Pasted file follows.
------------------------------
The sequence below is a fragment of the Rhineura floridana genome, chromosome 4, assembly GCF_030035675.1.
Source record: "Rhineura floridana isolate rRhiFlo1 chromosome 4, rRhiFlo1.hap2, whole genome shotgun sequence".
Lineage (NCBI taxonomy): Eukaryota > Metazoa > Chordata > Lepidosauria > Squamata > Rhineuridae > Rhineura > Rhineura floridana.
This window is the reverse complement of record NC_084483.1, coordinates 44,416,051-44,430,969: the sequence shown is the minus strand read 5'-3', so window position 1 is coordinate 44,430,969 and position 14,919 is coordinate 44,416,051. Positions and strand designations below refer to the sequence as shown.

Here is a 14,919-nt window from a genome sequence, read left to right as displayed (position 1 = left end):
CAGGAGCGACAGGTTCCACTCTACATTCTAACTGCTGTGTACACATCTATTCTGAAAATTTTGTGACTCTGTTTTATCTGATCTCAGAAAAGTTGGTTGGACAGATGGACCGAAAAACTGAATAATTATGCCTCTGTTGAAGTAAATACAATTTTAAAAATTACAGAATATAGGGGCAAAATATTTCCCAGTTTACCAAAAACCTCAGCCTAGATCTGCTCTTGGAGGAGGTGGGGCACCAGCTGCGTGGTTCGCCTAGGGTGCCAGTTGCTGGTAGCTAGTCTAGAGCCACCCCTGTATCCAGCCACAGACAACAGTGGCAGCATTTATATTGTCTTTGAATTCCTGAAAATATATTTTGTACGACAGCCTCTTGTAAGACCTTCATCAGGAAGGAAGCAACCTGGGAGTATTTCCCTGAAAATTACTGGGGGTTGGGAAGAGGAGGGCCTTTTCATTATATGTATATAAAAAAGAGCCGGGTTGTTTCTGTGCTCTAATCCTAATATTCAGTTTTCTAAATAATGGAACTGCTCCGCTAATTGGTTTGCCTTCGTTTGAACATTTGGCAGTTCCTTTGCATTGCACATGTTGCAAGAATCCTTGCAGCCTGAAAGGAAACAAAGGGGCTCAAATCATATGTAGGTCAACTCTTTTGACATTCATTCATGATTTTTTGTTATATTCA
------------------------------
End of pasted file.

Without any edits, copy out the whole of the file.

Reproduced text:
The sequence below is a fragment of the Rhineura floridana genome, chromosome 4, assembly GCF_030035675.1.
Source record: "Rhineura floridana isolate rRhiFlo1 chromosome 4, rRhiFlo1.hap2, whole genome shotgun sequence".
Lineage (NCBI taxonomy): Eukaryota > Metazoa > Chordata > Lepidosauria > Squamata > Rhineuridae > Rhineura > Rhineura floridana.
This window is the reverse complement of record NC_084483.1, coordinates 44,416,051-44,430,969: the sequence shown is the minus strand read 5'-3', so window position 1 is coordinate 44,430,969 and position 14,919 is coordinate 44,416,051. Positions and strand designations below refer to the sequence as shown.

Here is a 14,919-nt window from a genome sequence, read left to right as displayed (position 1 = left end):
CAGGAGCGACAGGTTCCACTCTACATTCTAACTGCTGTGTACACATCTATTCTGAAAATTTTGTGACTCTGTTTTATCTGATCTCAGAAAAGTTGGTTGGACAGATGGACCGAAAAACTGAATAATTATGCCTCTGTTGAAGTAAATACAATTTTAAAAATTACAGAATATAGGGGCAAAATATTTCCCAGTTTACCAAAAACCTCAGCCTAGATCTGCTCTTGGAGGAGGTGGGGCACCAGCTGCGTGGTTCGCCTAGGGTGCCAGTTGCTGGTAGCTAGTCTAGAGCCACCCCTGTATCCAGCCACAGACAACAGTGGCAGCATTTATATTGTCTTTGAATTCCTGAAAATATATTTTGTACGACAGCCTCTTGTAAGACCTTCATCAGGAAGGAAGCAACCTGGGAGTATTTCCCTGAAAATTACTGGGGGTTGGGAAGAGGAGGGCCTTTTCATTATATGTATATAAAAAAGAGCCGGGTTGTTTCTGTGCTCTAATCCTAATATTCAGTTTTCTAAATAATGGAACTGCTCCGCTAATTGGTTTGCCTTCGTTTGAACATTTGGCAGTTCCTTTGCATTGCACATGTTGCAAGAATCCTTGCAGCCTGAAAGGAAACAAAGGGGCTCAAATCATATGTAGGTCAACTCTTTTGACATTCATTCATGATTTTTTGTTATATTCA